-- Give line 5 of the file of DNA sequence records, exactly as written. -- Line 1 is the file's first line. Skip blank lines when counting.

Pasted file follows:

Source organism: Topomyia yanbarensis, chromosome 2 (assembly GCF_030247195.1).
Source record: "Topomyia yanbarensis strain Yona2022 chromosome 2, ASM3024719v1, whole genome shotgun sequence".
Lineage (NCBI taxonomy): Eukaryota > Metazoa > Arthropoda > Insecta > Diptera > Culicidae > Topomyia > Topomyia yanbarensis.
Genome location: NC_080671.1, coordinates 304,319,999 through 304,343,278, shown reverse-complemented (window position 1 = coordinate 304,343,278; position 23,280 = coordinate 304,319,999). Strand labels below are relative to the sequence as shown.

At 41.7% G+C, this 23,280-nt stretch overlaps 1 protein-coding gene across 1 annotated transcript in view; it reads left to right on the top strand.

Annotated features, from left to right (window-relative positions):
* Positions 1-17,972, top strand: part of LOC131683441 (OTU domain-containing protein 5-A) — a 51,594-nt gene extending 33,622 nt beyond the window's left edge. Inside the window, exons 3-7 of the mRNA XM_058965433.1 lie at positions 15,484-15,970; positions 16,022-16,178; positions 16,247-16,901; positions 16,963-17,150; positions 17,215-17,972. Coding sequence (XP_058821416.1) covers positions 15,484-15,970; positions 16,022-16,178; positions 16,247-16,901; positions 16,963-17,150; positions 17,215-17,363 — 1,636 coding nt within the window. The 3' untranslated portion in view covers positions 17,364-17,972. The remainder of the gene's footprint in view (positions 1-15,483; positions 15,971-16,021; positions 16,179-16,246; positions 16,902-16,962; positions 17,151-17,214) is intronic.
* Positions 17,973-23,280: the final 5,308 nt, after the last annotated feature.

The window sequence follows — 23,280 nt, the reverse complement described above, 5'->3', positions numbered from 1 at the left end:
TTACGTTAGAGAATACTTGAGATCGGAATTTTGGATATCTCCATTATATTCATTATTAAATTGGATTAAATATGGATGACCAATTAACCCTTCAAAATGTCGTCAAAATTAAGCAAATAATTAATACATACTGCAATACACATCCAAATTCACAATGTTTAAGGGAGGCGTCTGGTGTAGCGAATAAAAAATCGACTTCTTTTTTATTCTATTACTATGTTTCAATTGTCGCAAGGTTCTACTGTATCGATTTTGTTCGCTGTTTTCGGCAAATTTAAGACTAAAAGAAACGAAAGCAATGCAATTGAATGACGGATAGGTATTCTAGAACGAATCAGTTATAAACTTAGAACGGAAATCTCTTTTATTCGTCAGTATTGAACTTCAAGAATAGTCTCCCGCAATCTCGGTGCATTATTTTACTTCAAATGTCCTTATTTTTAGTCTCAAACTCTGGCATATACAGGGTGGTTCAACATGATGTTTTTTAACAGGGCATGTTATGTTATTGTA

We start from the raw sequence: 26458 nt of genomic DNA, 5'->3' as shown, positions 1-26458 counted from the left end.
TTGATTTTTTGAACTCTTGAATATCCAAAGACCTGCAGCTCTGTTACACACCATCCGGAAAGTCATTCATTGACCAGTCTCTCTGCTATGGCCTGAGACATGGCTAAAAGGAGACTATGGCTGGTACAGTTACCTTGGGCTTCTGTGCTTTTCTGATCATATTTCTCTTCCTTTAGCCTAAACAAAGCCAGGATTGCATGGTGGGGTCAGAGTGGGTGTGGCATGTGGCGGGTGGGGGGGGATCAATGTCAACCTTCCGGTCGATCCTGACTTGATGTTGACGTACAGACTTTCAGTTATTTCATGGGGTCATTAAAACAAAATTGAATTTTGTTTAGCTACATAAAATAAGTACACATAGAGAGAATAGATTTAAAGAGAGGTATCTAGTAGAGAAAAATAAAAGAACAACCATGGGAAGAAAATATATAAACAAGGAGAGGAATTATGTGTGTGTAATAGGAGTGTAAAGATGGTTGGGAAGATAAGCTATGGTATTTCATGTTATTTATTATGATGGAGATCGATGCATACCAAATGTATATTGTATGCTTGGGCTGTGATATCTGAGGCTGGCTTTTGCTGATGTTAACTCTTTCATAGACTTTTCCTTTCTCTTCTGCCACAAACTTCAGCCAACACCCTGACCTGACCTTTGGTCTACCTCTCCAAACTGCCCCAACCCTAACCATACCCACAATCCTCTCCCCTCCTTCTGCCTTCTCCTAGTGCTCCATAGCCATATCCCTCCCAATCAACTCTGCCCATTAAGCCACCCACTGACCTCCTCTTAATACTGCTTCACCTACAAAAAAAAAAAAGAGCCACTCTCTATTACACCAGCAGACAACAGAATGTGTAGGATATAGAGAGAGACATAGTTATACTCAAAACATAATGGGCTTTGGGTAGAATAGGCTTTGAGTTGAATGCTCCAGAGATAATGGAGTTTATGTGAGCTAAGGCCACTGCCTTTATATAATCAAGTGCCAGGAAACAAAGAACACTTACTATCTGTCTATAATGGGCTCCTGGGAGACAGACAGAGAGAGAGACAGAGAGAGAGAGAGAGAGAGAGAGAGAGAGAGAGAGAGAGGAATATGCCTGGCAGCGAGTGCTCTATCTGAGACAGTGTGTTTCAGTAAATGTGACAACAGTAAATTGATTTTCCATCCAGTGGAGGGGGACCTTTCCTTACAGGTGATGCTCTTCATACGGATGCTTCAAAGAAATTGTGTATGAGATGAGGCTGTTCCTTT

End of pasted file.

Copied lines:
At 41.7% G+C, this 23,280-nt stretch overlaps 1 protein-coding gene across 1 annotated transcript in view; it reads left to right on the top strand.